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At Home: A More Perfect Nature: Tips from Tiffany

Marni Jameson gleans decorating tips from Tiffany museum.
By Marni Jameson, For The Oklahoman Published: June 3, 2013
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Shortly after I moved to Orlando, I learned I lived near the Tiffany museum.

“Cool!” I thought, imagining cases loaded with glimmering unaffordable jewelry.

Not THAT Tiffany, the locals corrected, Tiffany as in those leaded-glass, art-deco lamps.

I soon learned that the eponymous lamps, for which Louis C. Tiffany is most well known, are not actually his most impressive work. He even designed a bejeweled chapel.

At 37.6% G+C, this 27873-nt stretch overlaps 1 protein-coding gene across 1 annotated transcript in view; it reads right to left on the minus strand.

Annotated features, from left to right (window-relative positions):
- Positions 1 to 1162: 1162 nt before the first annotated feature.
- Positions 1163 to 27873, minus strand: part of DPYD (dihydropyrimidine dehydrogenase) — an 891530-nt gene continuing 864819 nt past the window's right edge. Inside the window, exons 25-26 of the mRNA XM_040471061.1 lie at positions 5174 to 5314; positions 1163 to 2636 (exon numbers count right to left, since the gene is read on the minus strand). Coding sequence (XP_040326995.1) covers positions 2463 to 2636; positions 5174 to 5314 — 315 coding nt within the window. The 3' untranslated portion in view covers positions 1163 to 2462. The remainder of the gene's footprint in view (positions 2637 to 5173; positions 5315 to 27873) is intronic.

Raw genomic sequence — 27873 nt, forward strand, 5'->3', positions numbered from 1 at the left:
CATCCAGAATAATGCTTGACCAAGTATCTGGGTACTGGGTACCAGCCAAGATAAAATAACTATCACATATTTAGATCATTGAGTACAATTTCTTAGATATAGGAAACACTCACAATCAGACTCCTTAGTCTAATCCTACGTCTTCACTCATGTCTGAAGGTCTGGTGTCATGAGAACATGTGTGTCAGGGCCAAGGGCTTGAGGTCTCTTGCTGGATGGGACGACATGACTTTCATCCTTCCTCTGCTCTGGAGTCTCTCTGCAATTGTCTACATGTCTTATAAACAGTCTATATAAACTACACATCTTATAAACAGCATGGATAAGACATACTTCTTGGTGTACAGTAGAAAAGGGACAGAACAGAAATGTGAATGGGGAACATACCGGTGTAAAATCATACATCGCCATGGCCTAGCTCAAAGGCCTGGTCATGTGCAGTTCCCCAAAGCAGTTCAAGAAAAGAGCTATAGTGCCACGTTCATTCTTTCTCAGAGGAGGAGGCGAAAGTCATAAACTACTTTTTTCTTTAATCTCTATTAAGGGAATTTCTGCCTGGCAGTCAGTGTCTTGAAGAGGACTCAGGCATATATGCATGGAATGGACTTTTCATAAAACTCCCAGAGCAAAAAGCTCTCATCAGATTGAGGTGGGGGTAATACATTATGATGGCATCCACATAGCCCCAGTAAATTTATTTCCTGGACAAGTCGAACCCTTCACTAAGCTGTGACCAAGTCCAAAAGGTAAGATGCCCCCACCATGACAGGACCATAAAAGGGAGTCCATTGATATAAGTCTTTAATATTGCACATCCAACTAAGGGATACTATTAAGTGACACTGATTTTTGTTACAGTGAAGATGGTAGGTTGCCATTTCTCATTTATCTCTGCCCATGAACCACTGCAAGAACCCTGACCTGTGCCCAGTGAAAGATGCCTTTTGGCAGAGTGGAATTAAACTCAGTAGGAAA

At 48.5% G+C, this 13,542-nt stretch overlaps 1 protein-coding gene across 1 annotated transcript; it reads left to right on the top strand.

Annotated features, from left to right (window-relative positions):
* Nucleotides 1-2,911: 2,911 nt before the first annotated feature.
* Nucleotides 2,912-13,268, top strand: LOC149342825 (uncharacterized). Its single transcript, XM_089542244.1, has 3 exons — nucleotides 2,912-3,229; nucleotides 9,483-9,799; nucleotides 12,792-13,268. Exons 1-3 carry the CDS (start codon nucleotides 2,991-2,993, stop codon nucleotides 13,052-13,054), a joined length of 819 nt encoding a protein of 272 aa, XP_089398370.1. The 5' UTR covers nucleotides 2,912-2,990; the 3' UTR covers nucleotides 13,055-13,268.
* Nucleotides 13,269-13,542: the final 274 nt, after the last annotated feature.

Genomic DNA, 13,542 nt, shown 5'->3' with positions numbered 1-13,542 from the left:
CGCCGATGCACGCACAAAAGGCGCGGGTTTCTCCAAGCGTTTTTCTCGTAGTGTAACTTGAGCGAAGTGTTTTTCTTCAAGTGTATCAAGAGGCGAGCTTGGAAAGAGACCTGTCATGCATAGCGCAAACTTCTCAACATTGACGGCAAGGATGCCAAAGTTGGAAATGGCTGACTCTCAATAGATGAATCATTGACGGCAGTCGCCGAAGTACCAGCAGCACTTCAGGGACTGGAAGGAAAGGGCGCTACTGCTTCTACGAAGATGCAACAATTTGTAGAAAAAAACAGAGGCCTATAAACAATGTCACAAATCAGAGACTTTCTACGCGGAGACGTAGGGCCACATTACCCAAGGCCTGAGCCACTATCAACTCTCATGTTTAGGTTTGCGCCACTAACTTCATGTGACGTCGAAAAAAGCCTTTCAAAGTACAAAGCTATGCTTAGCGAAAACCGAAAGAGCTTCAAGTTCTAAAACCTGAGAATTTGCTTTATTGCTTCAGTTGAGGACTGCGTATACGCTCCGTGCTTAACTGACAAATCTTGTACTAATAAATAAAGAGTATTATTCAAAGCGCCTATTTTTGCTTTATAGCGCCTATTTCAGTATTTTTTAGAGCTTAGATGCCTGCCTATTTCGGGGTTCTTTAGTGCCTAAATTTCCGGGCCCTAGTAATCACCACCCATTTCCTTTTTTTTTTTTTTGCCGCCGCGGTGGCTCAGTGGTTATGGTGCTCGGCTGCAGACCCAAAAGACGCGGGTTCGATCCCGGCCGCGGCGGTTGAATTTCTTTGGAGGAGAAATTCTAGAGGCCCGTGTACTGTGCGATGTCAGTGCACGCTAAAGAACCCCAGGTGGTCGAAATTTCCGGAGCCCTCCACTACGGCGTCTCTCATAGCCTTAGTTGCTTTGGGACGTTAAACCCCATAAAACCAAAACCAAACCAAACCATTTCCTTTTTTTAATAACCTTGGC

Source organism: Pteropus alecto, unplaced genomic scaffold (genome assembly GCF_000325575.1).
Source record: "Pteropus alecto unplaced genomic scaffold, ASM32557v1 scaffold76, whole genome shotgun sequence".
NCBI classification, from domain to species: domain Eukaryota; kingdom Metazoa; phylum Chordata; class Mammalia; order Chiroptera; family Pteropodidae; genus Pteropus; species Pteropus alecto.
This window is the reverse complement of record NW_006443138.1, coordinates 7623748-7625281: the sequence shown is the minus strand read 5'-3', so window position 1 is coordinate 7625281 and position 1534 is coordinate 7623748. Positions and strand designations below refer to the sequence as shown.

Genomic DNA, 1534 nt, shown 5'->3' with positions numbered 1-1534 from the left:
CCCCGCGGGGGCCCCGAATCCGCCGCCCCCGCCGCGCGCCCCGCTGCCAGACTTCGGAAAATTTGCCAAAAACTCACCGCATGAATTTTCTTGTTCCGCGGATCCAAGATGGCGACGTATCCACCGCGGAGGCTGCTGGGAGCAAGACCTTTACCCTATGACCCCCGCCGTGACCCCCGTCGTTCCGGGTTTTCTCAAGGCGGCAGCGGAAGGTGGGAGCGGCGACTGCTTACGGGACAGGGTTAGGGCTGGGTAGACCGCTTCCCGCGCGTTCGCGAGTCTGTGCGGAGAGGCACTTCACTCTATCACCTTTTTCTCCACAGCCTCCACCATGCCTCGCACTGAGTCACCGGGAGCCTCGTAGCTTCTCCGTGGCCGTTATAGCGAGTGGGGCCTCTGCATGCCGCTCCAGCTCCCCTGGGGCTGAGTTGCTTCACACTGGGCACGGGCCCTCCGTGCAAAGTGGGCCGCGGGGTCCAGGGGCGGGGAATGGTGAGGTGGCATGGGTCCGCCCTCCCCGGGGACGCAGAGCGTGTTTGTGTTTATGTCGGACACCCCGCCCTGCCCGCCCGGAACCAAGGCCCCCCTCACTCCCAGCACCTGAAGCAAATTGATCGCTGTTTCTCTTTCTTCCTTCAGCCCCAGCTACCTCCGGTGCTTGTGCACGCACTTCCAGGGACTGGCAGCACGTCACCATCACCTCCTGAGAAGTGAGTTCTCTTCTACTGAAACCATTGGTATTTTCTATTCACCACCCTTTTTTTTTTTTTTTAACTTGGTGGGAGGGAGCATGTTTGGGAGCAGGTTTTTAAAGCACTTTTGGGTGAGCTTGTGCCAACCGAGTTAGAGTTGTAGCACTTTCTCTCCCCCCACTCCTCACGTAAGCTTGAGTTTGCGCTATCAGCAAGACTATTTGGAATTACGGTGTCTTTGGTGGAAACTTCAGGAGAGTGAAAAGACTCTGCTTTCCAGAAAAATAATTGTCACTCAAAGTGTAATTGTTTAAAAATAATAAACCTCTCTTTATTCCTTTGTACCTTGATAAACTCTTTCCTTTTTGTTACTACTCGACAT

Arguably the artist's most important work of art, my tour guide told me as I toured the Charles Hosmer Morse Museum of American Art in Winter Park, Fla., which houses the Tiffany collection, was his country home, Laurelton Hall.

The museum's public affairs officer said the genius of Laurelton Hall lay in how Tiffany integrated nature into his home design.

The director of the museum himself, Laurence Ruggiero, showed me the parts of the museum that pay tribute to Laurelton Hall.

Tiffany finished the Oyster Bay, Long Island home in 1905. It burned down in 1957, but parts were salvaged and reassembled at the Morse Museum. The recreated rooms and outdoor spaces capture what the late 19th and early 20th century artist ostensibly did best: Make nature more perfect.

Ruggiero led me to the dining room, where a great transom bearing leaded-glass wisteria vines lines the wall below the ceiling, mimicking wisteria hanging from the eaves.

At Laurelton Hall, real wisteria grew just beyond the glass panels, I learn.

“Wisteria doesn't look so good all the time,” Ruggiero said, “so Tiffany made better wisteria.”

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